For the first several years of your life it is your parents that have the greatest influence on you.  Then around middle school it is your friends that become your primary influences for the remainder of your life.  My friend Aaron Stern (great new blog) always says, “Show me your friends and I’ll show you your future.” He is on to something huge.

People naturally begin to imitate the people they spend the most time with.  If your friends like to whistle, you will mostly likely find yourself whistling after spending time with them.  If they like to read, chances are you will pick up a book the next time you’re out.  All of these things add up and largely determine the future outcome of your life.  So hang out with quality people, wise people…and keep yourself from fools.

“Plans fail for lack of counsel, but with many advisers they succeed.” – Proverbs 15:22

One thing that never ceases to amaze me is people’s fear of asking questions.  Businesses go bankrupt, opportunities go down the drain, and people make stupid decisions because they don’t take the time to ask others who have been there before.  Often times it is simply pride.  None of us like admitting that we don’t know what we’re doing.

The most successful people in the world all have a few things in common – they understand the importance of trusted advisers and they ask questions.  In my own life I have a group of men that I consistently go to with important life decisions.  They each have different backgrounds so the chances are high that I will get well-rounded counsel.  Their wisdom has saved me time and time again from making poor decisions.  Read more about building a personal council or board of directors here.

“Do not exalt yourself in the king’s presence, and do not claim a place among his great men; it is better for him to say to you, ‘Come up here,’ than for him to humiliate you before his nobles.” – Proverbs 25:6-7

While most of us are not likely to find ourselves in the presence of an actual king anytime soon, all of us have “kings” in our lives, people like our bosses, mentors and heroes.  One of the most awkward moments happens when someone assumes they are “one of the guys,” when they are not.  This is often a result of thinking of yourself more highly than you ought.

Situations like this can be all together avoided by being humble and letting others highlight you rather than jumping up to highlight yourself.  If you truly deserve credit and honor you won’t need to point it out, it will find you.

Have any favorite Proverbs of your own?  Please share! AND…

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{ 14 comments… read them below or add one }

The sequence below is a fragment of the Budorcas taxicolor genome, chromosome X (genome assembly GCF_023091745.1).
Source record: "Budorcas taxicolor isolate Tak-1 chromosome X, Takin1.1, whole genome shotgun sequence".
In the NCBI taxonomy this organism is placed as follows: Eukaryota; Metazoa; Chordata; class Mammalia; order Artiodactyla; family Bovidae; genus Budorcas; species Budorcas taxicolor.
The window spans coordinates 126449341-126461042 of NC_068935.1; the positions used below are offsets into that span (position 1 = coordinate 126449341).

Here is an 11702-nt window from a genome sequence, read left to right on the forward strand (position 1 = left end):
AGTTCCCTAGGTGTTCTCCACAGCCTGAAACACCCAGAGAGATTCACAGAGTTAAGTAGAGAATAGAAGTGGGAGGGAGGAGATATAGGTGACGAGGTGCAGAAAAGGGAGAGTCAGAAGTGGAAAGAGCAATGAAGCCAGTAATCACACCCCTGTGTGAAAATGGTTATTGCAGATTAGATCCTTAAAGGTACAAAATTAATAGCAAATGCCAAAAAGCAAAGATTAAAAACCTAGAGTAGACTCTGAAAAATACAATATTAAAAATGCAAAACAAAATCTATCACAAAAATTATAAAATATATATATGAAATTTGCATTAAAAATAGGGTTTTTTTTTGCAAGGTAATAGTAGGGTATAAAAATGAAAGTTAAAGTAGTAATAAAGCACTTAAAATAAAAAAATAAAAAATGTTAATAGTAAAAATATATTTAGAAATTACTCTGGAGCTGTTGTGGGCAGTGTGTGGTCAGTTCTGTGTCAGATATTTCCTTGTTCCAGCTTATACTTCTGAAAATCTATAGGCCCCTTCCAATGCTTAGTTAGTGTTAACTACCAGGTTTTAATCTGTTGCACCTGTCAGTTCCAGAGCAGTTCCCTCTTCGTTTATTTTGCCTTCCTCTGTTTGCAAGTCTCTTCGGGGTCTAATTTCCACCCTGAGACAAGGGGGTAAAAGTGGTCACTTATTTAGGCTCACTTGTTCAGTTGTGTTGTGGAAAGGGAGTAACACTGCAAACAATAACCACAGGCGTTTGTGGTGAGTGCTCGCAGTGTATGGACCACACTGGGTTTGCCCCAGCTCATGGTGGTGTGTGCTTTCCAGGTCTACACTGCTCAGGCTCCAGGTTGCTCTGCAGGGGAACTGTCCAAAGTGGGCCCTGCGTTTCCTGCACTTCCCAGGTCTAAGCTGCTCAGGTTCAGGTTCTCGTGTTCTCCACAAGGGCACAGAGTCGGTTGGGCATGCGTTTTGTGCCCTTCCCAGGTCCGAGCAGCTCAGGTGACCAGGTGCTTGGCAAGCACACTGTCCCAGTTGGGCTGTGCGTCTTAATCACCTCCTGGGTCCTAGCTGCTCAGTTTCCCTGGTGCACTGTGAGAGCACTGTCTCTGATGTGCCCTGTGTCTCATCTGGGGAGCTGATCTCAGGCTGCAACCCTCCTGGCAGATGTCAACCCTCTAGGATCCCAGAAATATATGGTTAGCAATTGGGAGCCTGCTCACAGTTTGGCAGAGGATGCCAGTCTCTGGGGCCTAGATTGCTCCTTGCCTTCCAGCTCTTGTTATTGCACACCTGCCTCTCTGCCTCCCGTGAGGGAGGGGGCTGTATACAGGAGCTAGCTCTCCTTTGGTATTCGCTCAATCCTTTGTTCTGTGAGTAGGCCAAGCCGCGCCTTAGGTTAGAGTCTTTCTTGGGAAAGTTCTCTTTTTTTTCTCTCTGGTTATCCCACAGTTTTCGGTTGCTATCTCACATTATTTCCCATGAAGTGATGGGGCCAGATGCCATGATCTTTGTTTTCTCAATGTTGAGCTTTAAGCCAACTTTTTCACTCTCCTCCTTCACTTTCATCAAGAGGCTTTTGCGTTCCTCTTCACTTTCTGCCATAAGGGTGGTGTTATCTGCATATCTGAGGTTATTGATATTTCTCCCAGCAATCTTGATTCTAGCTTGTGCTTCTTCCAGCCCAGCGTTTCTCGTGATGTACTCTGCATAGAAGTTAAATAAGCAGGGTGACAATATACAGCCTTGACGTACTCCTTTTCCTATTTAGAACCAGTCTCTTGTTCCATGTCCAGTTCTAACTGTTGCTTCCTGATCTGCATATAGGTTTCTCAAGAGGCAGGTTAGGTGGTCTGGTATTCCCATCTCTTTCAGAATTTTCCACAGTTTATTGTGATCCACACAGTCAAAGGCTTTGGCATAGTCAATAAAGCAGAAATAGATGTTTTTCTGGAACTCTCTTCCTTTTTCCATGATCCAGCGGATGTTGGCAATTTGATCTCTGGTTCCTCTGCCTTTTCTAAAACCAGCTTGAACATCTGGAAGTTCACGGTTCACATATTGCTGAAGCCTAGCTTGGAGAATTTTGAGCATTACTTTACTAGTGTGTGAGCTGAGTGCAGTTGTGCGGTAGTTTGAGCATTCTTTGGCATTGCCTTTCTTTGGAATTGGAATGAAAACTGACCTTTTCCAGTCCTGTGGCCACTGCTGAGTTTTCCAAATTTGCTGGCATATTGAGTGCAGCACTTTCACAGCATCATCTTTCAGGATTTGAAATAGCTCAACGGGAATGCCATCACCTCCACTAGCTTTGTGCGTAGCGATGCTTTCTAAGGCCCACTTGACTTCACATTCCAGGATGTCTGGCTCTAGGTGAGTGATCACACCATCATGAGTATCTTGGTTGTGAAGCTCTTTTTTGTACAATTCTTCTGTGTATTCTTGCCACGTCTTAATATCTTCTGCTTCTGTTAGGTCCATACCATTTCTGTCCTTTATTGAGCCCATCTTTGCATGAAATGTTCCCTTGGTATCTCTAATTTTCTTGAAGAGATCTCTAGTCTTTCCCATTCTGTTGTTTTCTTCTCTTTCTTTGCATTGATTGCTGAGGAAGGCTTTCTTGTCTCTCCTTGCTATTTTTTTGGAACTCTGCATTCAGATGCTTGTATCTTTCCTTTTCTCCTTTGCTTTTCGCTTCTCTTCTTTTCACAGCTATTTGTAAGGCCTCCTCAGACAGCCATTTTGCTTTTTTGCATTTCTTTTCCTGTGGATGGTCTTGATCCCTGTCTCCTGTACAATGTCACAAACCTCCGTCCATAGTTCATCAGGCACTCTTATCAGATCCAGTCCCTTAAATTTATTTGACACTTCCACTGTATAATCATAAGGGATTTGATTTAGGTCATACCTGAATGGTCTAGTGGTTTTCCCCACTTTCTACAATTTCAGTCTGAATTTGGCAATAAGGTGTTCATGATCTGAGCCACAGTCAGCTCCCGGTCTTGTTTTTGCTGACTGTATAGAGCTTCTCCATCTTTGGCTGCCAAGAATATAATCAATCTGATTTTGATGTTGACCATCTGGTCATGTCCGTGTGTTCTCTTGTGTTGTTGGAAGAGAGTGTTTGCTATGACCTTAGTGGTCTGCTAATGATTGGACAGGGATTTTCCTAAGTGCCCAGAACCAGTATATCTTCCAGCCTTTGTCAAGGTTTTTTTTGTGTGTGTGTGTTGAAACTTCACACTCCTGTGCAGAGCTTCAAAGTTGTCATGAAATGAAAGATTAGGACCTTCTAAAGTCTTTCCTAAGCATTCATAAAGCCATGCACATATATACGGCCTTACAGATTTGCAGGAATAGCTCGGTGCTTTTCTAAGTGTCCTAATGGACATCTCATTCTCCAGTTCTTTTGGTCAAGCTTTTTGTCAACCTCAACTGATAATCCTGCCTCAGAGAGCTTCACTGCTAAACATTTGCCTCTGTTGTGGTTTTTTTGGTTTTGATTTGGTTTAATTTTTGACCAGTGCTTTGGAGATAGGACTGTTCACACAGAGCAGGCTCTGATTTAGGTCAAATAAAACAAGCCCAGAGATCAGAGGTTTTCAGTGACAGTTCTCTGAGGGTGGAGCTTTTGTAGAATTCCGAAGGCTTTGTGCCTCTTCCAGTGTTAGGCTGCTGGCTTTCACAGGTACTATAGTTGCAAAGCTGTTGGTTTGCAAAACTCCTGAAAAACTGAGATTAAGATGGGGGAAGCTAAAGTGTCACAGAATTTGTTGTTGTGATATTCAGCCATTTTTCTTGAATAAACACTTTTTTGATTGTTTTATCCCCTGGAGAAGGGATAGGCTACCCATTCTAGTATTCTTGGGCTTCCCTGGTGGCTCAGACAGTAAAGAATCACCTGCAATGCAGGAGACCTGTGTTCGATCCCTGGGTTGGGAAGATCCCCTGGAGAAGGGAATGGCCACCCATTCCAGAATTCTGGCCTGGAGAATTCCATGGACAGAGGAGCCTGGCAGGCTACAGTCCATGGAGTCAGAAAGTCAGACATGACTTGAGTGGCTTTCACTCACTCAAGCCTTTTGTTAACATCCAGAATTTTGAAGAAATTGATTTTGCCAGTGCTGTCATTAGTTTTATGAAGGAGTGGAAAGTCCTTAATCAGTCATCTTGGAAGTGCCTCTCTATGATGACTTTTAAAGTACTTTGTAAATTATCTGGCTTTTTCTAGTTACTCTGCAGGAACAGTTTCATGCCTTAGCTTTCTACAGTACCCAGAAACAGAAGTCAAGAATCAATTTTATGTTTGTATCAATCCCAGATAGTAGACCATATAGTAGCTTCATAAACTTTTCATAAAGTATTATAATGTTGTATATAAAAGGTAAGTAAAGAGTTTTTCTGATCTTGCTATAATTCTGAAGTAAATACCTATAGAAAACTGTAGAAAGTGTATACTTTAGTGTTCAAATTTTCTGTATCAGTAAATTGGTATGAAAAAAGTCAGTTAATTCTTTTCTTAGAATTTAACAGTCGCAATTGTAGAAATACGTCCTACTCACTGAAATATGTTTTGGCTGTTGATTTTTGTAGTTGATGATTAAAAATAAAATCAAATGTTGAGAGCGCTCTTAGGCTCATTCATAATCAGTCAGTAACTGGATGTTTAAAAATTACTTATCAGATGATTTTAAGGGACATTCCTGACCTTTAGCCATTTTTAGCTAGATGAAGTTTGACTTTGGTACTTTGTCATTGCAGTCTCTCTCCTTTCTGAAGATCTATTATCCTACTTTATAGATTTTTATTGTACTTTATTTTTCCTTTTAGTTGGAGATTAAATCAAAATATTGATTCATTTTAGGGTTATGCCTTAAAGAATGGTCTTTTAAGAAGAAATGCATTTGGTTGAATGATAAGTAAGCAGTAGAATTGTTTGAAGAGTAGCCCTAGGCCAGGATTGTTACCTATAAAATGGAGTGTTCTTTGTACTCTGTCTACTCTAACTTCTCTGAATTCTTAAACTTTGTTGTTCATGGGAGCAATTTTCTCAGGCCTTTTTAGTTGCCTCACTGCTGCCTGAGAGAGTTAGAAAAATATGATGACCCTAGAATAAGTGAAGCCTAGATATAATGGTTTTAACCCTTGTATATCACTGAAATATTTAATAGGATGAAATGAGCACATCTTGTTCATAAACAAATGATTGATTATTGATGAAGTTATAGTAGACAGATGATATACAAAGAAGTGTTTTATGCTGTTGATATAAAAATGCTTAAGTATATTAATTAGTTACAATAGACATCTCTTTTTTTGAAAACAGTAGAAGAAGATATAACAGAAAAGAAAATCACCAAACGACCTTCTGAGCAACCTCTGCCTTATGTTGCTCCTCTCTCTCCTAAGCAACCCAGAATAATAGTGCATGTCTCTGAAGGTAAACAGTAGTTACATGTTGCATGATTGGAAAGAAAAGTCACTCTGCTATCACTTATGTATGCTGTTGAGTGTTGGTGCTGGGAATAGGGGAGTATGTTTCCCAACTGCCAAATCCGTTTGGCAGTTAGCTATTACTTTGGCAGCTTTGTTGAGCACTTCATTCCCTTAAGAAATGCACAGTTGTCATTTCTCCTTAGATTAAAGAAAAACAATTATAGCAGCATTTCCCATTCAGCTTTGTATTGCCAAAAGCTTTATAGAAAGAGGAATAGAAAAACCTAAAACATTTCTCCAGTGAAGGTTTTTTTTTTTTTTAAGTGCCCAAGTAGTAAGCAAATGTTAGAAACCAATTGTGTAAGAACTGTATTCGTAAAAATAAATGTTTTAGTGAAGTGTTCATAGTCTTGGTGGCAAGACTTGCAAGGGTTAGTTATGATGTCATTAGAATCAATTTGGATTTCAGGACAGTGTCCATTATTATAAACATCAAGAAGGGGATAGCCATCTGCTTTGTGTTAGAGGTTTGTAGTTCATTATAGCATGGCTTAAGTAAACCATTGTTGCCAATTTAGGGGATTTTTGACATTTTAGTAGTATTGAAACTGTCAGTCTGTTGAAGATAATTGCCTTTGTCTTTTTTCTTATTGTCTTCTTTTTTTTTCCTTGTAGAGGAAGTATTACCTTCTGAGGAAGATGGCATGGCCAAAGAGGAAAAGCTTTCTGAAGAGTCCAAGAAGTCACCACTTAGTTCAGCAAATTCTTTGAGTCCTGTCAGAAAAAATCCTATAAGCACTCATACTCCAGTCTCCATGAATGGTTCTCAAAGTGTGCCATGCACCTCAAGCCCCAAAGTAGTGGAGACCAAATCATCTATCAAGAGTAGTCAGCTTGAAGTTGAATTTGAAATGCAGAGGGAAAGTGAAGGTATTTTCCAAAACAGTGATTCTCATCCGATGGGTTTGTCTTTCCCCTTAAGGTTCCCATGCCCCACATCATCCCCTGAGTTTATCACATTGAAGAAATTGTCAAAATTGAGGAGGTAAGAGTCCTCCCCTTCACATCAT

Ankesh Kothari July 28, 2008 at 11:00 pm

Thanks Cameron. I’ve read the book of Proverbs once – and loved reading it.

I also keep Brian Tracy’s book of quotes “Universal Laws of Success” close by. This book works as my “horoscope.” Any day I’m feeling like procrastinating and don’t know how to proceed, I open the book on a random page and try to follow the instructions / morals of the quote on that page.

fathersez July 29, 2008 at 2:13 am

I love the one on the wife.

I, too, cannot quite explain how my wife and I ended up as, well, husband and wife. But that is one of the smartest things I have done in my wife, perhaps THE smartest.

I tell myself that in the more serious matters, God guides me. The other smaller ones like screwing up my financial management etc., He lets me do it all by myself….hehe

Muju July 29, 2008 at 11:44 pm

I read Proverbs too! One chapter per day.. God’s word is really a lamp for my feet and a light for my path.

Akshay Kapur July 30, 2008 at 7:08 am

I really like this: “Live like no one else now so you can live like no one else for the rest of your life.”

Also, what you said about introducing your wife is so true!!! This is how I feel about my girlfriend. She can just carry herself and I respect her for it. I always thought it had a lot to do with personal standards, but I’ve found that her standards are a lot different from mine, so maybe that’s not it either.

I feel like you could’ve written an individual post for each one of these. It was a lot to digest all at once! Thanks again for a great post. :)

Cameron Schaefer July 30, 2008 at 7:52 am

@ Akshay,

I have a bad habit of cramming a lot into one post…I think I’ll take your advice and try breaking big posts like this into individual ones next time.
Also, you better watch out…sounds like your girlfriend might be a keeper! :)

Brad Spencer July 30, 2008 at 8:23 am